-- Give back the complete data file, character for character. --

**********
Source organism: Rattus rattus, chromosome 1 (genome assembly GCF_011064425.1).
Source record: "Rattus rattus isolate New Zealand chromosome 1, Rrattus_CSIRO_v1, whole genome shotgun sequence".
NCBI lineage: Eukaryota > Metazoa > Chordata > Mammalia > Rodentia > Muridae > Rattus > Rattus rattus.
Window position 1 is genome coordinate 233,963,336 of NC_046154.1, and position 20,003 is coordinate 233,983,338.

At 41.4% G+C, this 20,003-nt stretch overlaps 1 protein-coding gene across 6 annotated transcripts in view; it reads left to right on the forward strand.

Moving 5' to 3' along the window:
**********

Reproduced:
Source organism: Rattus rattus, chromosome 1 (genome assembly GCF_011064425.1).
Source record: "Rattus rattus isolate New Zealand chromosome 1, Rrattus_CSIRO_v1, whole genome shotgun sequence".
NCBI lineage: Eukaryota > Metazoa > Chordata > Mammalia > Rodentia > Muridae > Rattus > Rattus rattus.
Window position 1 is genome coordinate 233,963,336 of NC_046154.1, and position 20,003 is coordinate 233,983,338.

At 41.4% G+C, this 20,003-nt stretch overlaps 1 protein-coding gene across 6 annotated transcripts in view; it reads left to right on the forward strand.

Moving 5' to 3' along the window: